2. No commission paid to the guys turning the wrenches and mounting the tires, only the service writers. All hourly rate. Although you got a $1 bonus if you mounted and balanced a set of 4 tires in 45 minutes or less.

  9. I still have a grew winter coat with fleece inside which I bought more than six years ago It is warm and comfy, adn wonderful…

    I will miss Sears. In a town where fashion was geared to young students, they carried clothes a mature woman could wear.

    Times change, and not for the better.

  10. I guess I am a little nostalgic about Sears back in when I was growing up. The catalog was always there to look through when you were bored. Going to Sears with my family was like a Brady Bunch experience except we didn’t sing “sunshine day”.

    My last trip to Sears that was open briefly around here was just horrible. You felt depressed the minute you walked in.

  11. I hate seeing a brand that help build modern America go away.

  12. It is part of the folklore of the IT industry that with a little foresight Xerox might have been Apple and Microsoft rolled into one. That company developed the GUI first but decided to do pretty much nothing with it. Sears dropped the catalog business in 1993 as a no longer useful relic of the past. A few months later in 1994, Amazon started business as an online catalog operation selling books. Sears had the experience, the names large numbers of potential customers, the warehouses, and the capital to have gone vigorously into internet sales, but not the right idea. That one probably belongs in the folklore as well.

  13. In 1980, shortly out of college, I had been selling real estate, when mortgage rates reached 22% and I decided I needed a part time job elsewhere. Sears hired me, and put me in the TV & Stereo Department, which included VCR’s (Beta was better). While I was there, they got in the Atari 400 and Atari 800 computers, and had them in the office supply department. I talked them into moving them to our department where at least we could demo them to customers. (We were on commission, office supply was not.)

    I was laid off from Sears in the recession (the only part-timer), but I spent the rest of the decade in great demand as a retail manager who could hire, train, schedule, and manage sales people who usually had either people-skills or computer skills, but not both. I changed jobs frequently (3 times in one year, twice) during the decade, never out of work for more than 2 weeks, and often recruited. Most of that was in computer and software retail, and the owners were also either retail experienced, or computer experienced, but not both, and regularly went bankrupt without warning (or with warning, like late payroll). [Ok, hit the character limit. see part 2]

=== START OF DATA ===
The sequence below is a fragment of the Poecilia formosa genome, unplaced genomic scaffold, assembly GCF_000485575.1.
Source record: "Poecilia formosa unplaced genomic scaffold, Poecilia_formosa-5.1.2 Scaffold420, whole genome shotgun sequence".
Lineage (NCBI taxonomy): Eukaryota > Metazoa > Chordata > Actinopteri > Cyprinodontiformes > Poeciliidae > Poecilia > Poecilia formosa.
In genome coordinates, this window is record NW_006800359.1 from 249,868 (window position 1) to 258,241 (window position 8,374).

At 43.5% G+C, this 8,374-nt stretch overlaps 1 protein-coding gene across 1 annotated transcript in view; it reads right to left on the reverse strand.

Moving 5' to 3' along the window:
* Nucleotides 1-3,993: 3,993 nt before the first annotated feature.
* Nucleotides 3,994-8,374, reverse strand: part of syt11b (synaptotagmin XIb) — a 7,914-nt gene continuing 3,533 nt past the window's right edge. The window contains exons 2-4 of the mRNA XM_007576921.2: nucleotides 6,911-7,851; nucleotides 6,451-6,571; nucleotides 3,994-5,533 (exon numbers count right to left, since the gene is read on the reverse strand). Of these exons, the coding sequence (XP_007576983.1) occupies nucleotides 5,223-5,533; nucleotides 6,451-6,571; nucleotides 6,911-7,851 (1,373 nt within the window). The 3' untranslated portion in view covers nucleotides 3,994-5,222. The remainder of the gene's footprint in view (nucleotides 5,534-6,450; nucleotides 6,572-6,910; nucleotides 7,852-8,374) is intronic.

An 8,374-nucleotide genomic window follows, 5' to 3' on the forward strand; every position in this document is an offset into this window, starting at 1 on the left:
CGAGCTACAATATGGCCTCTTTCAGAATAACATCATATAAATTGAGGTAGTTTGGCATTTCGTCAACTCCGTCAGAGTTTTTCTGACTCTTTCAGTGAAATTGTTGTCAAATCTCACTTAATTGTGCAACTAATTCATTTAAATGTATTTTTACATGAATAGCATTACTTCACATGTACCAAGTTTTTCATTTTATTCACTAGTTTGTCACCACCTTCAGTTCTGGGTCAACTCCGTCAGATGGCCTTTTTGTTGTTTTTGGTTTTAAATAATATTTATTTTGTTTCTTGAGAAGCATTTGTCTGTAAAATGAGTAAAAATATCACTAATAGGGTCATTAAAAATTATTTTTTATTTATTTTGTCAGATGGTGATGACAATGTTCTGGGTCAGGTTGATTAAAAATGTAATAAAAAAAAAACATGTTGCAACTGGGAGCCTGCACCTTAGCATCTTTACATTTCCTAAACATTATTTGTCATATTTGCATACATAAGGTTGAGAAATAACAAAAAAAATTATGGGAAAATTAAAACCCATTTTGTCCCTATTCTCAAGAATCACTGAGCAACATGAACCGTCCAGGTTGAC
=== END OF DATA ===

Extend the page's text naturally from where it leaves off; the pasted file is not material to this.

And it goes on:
14. [Part 2]

    I well recall that early users of the Internet were reluctant to send personal payment information via the Internet, often shopping online, but afraid to send money. I was amazed (but not surprised) that Sears would just sit there and squander its most-trusted mail order reputation by not swooping in and dominating the market. People would send Sears money and trust them to deliver the goods–they had for generations–but Sears did not go with an online catalogue until much, much, later.

    Winchell’s and other donut shops missed the switch to bagels and to Starbucks coffee. 31 Flavors sat there while the market switched to frozen yogurt. It’s pretty common for innovators to move on or be pushed out (Steve Jobs), leaving the maintenance crew in charge. If they don’t innovate quick enough when a competitor arises, they fail.

    We consumers are pretty merciless. Sad.

  15. Now for the alternate take. He could have and should have liquidated the company many years ago. Instead, he lost money that belonged to the other shareholders year after year. He did get his own salary though!

    See also, YRCW, the company created from the merger of Yellow Freight and Roadway. I used to work there. It’s lost over 99 percent of its value. It is pretty much run just for the benefit of the top management and the Teamsters. Glad I at least never owned any.

  16. “Hey, Lois, how about we try Sears? They got good stuff.”

    “Peter, nobody’s been in Sears for decades.”

  17. Nice little company you had there; too bad you couldn’t keep it.

  18. … legacy pension obligation…

    How often do we hear that phrase in conjunction with massive financial failure, in both the private and government spheres. The socialist scheme of guaranteed lifetime pensions has been a disaster for the West.

    But Universal Basic Income will work out great!